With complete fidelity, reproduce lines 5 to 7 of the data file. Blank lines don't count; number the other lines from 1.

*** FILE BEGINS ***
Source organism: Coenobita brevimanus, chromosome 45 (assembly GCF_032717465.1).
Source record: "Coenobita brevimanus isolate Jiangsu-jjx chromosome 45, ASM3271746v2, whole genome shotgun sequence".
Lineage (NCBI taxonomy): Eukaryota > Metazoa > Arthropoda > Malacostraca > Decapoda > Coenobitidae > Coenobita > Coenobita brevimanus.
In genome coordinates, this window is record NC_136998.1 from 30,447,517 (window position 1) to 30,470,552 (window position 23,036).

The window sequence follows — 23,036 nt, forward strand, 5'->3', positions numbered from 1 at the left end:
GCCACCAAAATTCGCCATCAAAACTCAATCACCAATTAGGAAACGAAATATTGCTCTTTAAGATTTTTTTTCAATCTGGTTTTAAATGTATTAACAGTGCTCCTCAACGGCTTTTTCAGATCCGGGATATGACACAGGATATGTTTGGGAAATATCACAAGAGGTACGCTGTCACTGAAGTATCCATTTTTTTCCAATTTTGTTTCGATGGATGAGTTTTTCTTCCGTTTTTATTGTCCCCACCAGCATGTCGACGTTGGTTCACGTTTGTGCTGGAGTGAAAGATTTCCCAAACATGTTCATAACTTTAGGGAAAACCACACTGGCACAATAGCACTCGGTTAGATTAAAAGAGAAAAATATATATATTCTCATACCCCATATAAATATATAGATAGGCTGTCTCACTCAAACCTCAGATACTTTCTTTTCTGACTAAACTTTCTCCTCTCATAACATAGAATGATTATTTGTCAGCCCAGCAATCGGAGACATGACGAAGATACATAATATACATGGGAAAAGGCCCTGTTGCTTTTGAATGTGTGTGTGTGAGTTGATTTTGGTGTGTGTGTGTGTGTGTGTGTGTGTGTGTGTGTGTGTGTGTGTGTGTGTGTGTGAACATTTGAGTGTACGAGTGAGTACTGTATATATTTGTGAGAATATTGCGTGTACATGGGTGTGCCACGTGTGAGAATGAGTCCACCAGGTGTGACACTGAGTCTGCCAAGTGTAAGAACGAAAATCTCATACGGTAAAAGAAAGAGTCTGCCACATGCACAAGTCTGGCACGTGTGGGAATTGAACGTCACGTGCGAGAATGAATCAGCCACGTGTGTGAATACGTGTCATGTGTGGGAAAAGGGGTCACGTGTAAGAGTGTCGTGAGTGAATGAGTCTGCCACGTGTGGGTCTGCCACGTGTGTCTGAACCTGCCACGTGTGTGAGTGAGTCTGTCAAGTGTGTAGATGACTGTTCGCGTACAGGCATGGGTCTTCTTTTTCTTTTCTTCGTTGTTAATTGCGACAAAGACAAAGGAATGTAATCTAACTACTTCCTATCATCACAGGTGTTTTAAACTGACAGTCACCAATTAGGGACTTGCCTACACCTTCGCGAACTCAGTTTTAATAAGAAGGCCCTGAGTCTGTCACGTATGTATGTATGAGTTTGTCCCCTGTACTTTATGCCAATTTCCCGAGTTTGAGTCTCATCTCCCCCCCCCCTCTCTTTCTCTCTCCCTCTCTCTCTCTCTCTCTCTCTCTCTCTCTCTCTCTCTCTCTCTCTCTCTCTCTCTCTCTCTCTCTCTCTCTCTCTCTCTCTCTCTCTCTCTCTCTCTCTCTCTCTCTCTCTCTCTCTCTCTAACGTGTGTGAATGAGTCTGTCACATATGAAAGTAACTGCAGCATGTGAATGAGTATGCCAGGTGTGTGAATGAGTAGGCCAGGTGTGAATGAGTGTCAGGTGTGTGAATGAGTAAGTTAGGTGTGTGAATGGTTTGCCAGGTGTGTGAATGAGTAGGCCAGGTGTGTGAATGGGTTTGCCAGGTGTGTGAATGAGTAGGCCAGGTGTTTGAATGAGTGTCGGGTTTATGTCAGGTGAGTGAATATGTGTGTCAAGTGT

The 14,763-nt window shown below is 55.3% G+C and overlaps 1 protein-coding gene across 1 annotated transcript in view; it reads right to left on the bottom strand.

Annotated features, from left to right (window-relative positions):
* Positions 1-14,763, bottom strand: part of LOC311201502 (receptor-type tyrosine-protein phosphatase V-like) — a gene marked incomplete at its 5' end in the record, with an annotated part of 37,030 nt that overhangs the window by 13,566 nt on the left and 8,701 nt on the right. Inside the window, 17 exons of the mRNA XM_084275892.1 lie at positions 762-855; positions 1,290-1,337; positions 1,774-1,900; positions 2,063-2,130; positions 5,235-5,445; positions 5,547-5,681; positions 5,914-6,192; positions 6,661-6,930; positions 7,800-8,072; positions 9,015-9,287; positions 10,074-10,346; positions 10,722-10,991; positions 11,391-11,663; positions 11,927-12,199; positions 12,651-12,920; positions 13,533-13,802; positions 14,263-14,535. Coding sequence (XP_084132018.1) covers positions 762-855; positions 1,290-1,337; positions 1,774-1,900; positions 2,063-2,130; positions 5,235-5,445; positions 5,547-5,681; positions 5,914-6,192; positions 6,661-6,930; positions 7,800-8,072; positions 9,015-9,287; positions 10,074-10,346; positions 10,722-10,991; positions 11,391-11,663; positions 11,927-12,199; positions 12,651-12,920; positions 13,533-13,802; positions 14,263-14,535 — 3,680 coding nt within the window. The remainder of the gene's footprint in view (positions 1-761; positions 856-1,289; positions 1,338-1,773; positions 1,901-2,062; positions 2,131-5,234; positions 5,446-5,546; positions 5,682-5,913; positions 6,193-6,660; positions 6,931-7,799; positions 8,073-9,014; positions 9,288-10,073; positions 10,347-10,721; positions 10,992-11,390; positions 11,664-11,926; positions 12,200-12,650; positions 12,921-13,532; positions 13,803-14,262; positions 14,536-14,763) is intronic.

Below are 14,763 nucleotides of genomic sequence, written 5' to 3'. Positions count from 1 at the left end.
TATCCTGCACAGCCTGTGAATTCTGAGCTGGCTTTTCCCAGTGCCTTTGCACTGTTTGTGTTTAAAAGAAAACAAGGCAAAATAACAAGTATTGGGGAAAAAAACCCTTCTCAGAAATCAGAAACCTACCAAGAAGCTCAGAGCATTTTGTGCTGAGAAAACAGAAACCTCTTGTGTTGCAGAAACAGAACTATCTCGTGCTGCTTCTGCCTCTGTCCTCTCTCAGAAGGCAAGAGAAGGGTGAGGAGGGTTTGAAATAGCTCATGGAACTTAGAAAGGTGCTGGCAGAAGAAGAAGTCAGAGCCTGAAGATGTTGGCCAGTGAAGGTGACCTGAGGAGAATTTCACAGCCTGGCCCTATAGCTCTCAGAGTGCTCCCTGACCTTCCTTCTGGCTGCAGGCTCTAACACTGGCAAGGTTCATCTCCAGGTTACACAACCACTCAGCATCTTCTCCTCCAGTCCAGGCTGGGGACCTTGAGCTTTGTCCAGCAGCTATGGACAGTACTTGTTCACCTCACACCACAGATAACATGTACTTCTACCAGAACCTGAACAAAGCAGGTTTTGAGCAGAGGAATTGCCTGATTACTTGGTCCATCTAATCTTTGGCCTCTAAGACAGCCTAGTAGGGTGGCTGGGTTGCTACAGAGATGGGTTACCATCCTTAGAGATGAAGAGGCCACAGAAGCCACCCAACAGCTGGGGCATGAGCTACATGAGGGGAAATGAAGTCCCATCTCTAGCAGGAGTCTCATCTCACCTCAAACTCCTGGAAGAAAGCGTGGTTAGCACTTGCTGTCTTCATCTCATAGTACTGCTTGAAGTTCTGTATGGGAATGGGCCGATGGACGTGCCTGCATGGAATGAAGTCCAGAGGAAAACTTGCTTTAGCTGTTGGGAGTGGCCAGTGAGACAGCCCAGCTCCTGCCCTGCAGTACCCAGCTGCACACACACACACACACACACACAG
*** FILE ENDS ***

The window sequence follows — 23,036 nt, forward strand, 5'->3', positions numbered from 1 at the left end:
GCCACCAAAATTCGCCATCAAAACTCAATCACCAATTAGGAAACGAAATATTGCTCTTTAAGATTTTTTTTCAATCTGGTTTTAAATGTATTAACAGTGCTCCTCAACGGCTTTTTCAGATCCGGGATATGACACAGGATATGTTTGGGAAATATCACAAGAGGTACGCTGTCACTGAAGTATCCATTTTTTTCCAATTTTGTTTCGATGGATGAGTTTTTCTTCCGTTTTTATTGTCCCCACCAGCATGTCGACGTTGGTTCACGTTTGTGCTGGAGTGAAAGATTTCCCAAACATGTTCATAACTTTAGGGAAAACCACACTGGCACAATAGCACTCGGTTAGATTAAAAGAGAAAAATATATATATTCTCATACCCCATATAAATATATAGATAGGCTGTCTCACTCAAACCTCAGATACTTTCTTTTCTGACTAAACTTTCTCCTCTCATAACATAGAATGATTATTTGTCAGCCCAGCAATCGGAGACATGACGAAGATACATAATATACATGGGAAAAGGCCCTGTTGCTTTTGAATGTGTGTGTGTGAGTTGATTTTGGTGTGTGTGTGTGTGTGTGTGTGTGTGTGTGTGTGTGTGTGTGTGTGTGTGTGTGAACATTTGAGTGTACGAGTGAGTACTGTATATATTTGTGAGAATATTGCGTGTACATGGGTGTGCCACGTGTGAGAATGAGTCCACCAGGTGTGACACTGAGTCTGCCAAGTGTAAGAACGAAAATCTCATACGGTAAAAGAAAGAGTCTGCCACATGCACAAGTCTGGCACGTGTGGGAATTGAACGTCACGTGCGAGAATGAATCAGCCACGTGTGTGAATACGTGTCATGTGTGGGAAAAGGGGTCACGTGTAAGAGTGTCGTGAGTGAATGAGTCTGCCACGTGTGGGTCTGCCACGTGTGTCTGAACCTGCCACGTGTGTGAGTGAGTCTGTCAAGTGTGTAGATGACTGTTCGCGTACAGGCATGGGTCTTCTTTTTCTTTTCTTCGTTGTTAATTGCGACAAAGACAAAGGAATGTAATCTAACTACTTCCTATCATCACAGGTGTTTTAAACTGACAGTCACCAATTAGGGACTTGCCTACACCTTCGCGAACTCAGTTTTAATAAGAAGGCCCTGAGTCTGTCACGTATGTATGTATGAGTTTGTCCCCTGTACTTTATGCCAATTTCCCGAGTTTGAGTCTCATCTCCCCCCCCCCTCTCTTTCTCTCTCCCTCTCTCTCTCTCTCTCTCTCTCTCTCTCTCTCTCTCTCTCTCTCTCTCTCTCTCTCTCTCTCTCTCTCTCTCTCTCTCTCTCTCTCTCTCTCTCTCTCTCTCTCTCTCTCTCTCTCTCTCTAACGTGTGTGAATGAGTCTGTCACATATGAAAGTAACTGCAGCATGTGAATGAGTATGCCAGGTGTGTGAATGAGTAGGCCAGGTGTGAATGAGTGTCAGGTGTGTGAATGAGTAAGTTAGGTGTGTGAATGGTTTGCCAGGTGTGTGAATGAGTAGGCCAGGTGTGTGAATGGGTTTGCCAGGTGTGTGAATGAGTAGGCCAGGTGTTTGAATGAGTGTCGGGTTTATGTCAGGTGAGTGAATATGTGTGTCAAGTGT

The 14,763-nt window shown below is 55.3% G+C and overlaps 1 protein-coding gene across 1 annotated transcript in view; it reads right to left on the bottom strand.